Elaine Low Jack

Twelfth General President
of the Relief Society

1990–1997


 

Elaine Low Jack

Elaine L. Jack, 12th general president of the Relief Society, recognized that she couldn’t solve every woman’s problems but that she could remind them of their greatest source for strength and power—the gospel of Jesus Christ.

“Despite trials, worldly confusion, and caustic voices, we can trust in the Lord and go forward with happy hearts, knowing that with every challenge or problem, there’s the strength to go on. Why?” she asked. “Because we know His promises are real, that He does know us by name and has a plan for each of us. He will help us learn what it is and give us joy in doing it.”1

A personal testimony of Jesus Christ is the key to happiness, and Elaine wanted every sister to have one. “The first point [of Relief Society] … is to build personal testimony,” she said. “That is the foundation for everything else we do.”2

Sister Jack’s desire was magnified in 1992 when the Relief Society launched the gospel literacy effort, a worldwide service effort to help sisters learn to read. “The ability to read is more than just an earthly skill. It’s important to our eternal progression as well,” said Elaine. “If we’re going to bring souls to Christ, they must be able to understand the basic commandments and gospel principles that are in God’s word—the scriptures.”3

Subsequently, women and their families were blessed as Relief Society sisters volunteered in schools, set up literacy programs, and taught their visiting teaching sisters how to read.

“We are part of a grand whole,” Sister Jack said. “We need each other to make our sisterhood complete. When we reach out to clasp the hands of our sisters, we reach to every continent, for we are of every nation. We are bonded as we try to understand what the Lord has to say to us, what He will make of us. We speak in different tongues, yet we are a family who can still be of one heart.”4

Testimony of Elaine L. Jack

 


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Early Life

One of four children, Elaine Low was born March 22, 1928, in Cardston, Alberta, Canada, to Church stalwarts Sterling Oliver and Lovina Anderson Low. Her childhood home was less than a block from the Cardston Alberta Temple.5 Her parents were among the first couples sealed in it, and her patriarch grandfather worked on it from start to finish. She played the organ in Sunday School6 and transcribed patriarchal blessings for her grandfather.7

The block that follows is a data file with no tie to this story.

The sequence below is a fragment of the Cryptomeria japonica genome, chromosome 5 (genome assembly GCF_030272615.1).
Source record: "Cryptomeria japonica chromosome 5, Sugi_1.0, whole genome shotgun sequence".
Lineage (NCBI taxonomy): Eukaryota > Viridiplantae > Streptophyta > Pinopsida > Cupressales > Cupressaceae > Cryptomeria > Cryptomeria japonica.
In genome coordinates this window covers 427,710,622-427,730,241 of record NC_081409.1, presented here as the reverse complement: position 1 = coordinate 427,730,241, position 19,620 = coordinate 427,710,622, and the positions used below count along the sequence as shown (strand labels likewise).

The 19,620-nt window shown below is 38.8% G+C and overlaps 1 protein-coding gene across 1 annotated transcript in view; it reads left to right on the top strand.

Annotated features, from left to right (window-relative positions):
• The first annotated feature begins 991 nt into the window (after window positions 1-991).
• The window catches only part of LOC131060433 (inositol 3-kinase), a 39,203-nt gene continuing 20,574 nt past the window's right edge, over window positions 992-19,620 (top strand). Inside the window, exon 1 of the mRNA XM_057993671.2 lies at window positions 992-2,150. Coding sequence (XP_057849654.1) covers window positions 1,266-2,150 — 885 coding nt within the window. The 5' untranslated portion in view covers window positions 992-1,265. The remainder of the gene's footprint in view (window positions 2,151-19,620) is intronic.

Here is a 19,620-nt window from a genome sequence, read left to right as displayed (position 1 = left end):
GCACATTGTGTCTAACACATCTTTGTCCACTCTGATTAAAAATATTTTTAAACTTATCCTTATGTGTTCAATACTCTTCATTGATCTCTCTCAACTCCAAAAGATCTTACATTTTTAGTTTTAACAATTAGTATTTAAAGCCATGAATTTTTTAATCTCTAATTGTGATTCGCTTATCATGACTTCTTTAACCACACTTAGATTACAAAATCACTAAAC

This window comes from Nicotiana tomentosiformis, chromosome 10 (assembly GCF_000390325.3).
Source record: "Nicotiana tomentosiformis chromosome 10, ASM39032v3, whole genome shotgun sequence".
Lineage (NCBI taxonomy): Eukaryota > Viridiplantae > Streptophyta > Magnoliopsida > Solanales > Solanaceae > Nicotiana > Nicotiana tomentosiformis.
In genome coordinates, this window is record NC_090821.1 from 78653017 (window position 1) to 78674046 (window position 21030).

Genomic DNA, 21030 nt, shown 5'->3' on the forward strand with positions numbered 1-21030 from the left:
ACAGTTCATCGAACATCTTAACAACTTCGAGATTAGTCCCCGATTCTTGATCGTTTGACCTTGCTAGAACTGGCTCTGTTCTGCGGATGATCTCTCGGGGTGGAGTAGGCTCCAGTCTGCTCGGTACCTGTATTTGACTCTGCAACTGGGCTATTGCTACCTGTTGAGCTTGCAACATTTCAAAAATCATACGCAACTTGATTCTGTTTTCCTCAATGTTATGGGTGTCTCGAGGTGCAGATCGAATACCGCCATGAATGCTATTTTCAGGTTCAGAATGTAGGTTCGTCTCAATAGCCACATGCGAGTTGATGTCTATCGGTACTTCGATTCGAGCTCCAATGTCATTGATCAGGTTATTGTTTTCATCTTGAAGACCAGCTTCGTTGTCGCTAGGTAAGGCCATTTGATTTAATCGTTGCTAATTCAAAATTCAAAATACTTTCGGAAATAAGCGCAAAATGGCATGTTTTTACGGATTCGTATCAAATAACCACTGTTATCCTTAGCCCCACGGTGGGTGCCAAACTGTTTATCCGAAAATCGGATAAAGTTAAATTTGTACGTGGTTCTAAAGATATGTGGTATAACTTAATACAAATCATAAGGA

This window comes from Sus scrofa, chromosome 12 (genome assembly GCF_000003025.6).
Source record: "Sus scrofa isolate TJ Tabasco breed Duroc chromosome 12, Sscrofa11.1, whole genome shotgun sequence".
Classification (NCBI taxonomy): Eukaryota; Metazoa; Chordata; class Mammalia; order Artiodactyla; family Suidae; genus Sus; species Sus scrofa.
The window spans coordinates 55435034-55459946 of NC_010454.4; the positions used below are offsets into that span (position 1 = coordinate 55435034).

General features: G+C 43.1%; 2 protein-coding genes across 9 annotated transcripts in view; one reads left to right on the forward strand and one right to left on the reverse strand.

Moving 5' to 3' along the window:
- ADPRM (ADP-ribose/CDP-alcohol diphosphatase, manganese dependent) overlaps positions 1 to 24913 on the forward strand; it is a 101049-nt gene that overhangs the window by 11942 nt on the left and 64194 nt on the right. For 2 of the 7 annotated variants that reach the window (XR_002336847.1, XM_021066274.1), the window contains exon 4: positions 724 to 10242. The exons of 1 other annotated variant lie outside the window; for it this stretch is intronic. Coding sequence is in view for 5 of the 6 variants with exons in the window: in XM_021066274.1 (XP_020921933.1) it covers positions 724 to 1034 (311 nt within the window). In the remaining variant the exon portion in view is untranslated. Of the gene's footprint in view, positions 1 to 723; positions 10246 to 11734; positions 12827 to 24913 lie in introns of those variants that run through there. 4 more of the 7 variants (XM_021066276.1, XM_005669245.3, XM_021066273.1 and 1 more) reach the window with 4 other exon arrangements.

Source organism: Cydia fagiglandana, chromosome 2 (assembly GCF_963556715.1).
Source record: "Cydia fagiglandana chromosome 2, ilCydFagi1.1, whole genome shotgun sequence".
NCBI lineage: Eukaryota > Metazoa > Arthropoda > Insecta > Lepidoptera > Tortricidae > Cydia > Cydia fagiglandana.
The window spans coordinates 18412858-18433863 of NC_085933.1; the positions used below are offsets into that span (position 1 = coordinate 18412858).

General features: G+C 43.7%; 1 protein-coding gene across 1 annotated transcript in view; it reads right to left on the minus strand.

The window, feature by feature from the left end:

Education and Marriage

After becoming her high school valedictorian, Elaine majored in English at the University of Utah in Salt Lake City. There she met her husband, Joseph E. Jack, a senior medical student. They married September 16, 1948, in the Cardston Alberta Temple. The couple lived in New York, Massachusetts, and Alaska before returning to Utah. They reared four sons.

Highlights of Church Service

Before being called into the Relief Society general presidency, Elaine served as second counselor in the Young Women general presidency under Ardeth G. Kapp. Relief Society marked 150 years in 1992. In celebration, Sister Jack encouraged sisters to participate in service projects in their communities. Sisters did everything from sweeping a path to the water hole to painting homeless shelters to collecting books.8 Additionally, the general presidency organized the Relief Society Sesquicentennial Satellite Broadcast on March 14, 1992. Sisters felt a great spirit of unity as they participated in the Church’s first live broadcast to sisters in 10 major cities around the world in addition to those in the United States, Canada, and the Caribbean.9 From 1997 to 2000, the Jacks served as president and matron of the Cardston Alberta Temple.

Full Interview of Elaine L. Jack

 


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Notes

  1. Elaine L. Jack, “Charity Never Faileth,” Ensign, May 1992, 91.
  2. Elaine L. Jack, “The Mission of Relief Society,” Relief Society open house talk, Sept. 27, 1990, Church History Library, Salt Lake City.
  3. In Julie A. Dockstader, “Goal of Learning to Read: To Expand the Horizons of Gospel Understanding,” Church News, Oct. 1, 1994, 4.
  4. Elaine L. Jack, “Charity Never Faileth,” 91.
  5. See Janet Peterson and LaRene Gaunt, Faith, Hope and Charity (2008), 224.
  6. See Peterson and Gaunt, Faith, Hope, and Charity, 224.
  7. See Jill Mulvay Derr, Janath Russell Cannon, and Maureen Ursenbach Beecher, Women of Covenant: The Story of Relief Society (1992), 403.
  8. See Peterson and Gaunt, Faith, Hope, and Charity, 233.
  9. See Derr, Cannon, and Beecher, Women of Covenant, 415.

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